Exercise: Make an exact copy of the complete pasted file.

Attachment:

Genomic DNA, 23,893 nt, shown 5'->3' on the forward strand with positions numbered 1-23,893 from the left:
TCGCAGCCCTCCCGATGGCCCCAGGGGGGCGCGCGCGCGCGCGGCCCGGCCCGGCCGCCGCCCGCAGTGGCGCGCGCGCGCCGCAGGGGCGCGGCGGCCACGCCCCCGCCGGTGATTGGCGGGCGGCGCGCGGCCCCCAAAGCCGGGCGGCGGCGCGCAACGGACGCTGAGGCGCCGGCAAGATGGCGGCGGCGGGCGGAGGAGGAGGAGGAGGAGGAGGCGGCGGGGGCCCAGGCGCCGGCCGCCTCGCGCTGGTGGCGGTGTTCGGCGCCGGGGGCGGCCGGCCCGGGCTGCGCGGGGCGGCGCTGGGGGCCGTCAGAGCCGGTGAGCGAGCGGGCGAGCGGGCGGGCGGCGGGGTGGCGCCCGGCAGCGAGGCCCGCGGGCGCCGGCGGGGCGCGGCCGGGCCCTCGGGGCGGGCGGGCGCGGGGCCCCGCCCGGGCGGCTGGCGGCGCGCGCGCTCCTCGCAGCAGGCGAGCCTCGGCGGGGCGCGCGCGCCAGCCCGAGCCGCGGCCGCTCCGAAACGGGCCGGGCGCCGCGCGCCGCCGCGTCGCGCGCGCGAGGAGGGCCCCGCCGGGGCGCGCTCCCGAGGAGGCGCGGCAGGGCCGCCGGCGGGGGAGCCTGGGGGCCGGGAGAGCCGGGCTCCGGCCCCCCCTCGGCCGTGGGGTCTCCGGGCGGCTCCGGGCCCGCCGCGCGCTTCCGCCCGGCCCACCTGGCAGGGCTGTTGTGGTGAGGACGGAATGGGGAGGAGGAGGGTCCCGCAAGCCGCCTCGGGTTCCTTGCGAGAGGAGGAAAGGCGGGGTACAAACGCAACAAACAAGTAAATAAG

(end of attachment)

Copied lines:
Genomic DNA, 23,893 nt, shown 5'->3' on the forward strand with positions numbered 1-23,893 from the left:
TCGCAGCCCTCCCGATGGCCCCAGGGGGGCGCGCGCGCGCGCGGCCCGGCCCGGCCGCCGCCCGCAGTGGCGCGCGCGCGCCGCAGGGGCGCGGCGGCCACGCCCCCGCCGGTGATTGGCGGGCGGCGCGCGGCCCCCAAAGCCGGGCGGCGGCGCGCAACGGACGCTGAGGCGCCGGCAAGATGGCGGCGGCGGGCGGAGGAGGAGGAGGAGGAGGAGGCGGCGGGGGCCCAGGCGCCGGCCGCCTCGCGCTGGTGGCGGTGTTCGGCGCCGGGGGCGGCCGGCCCGGGCTGCGCGGGGCGGCGCTGGGGGCCGTCAGAGCCGGTGAGCGAGCGGGCGAGCGGGCGGGCGGCGGGGTGGCGCCCGGCAGCGAGGCCCGCGGGCGCCGGCGGGGCGCGGCCGGGCCCTCGGGGCGGGCGGGCGCGGGGCCCCGCCCGGGCGGCTGGCGGCGCGCGCGCTCCTCGCAGCAGGCGAGCCTCGGCGGGGCGCGCGCGCCAGCCCGAGCCGCGGCCGCTCCGAAACGGGCCGGGCGCCGCGCGCCGCCGCGTCGCGCGCGCGAGGAGGGCCCCGCCGGGGCGCGCTCCCGAGGAGGCGCGGCAGGGCCGCCGGCGGGGGAGCCTGGGGGCCGGGAGAGCCGGGCTCCGGCCCCCCCTCGGCCGTGGGGTCTCCGGGCGGCTCCGGGCCCGCCGCGCGCTTCCGCCCGGCCCACCTGGCAGGGCTGTTGTGGTGAGGACGGAATGGGGAGGAGGAGGGTCCCGCAAGCCGCCTCGGGTTCCTTGCGAGAGGAGGAAAGGCGGGGTACAAACGCAACAAACAAGTAAATAAG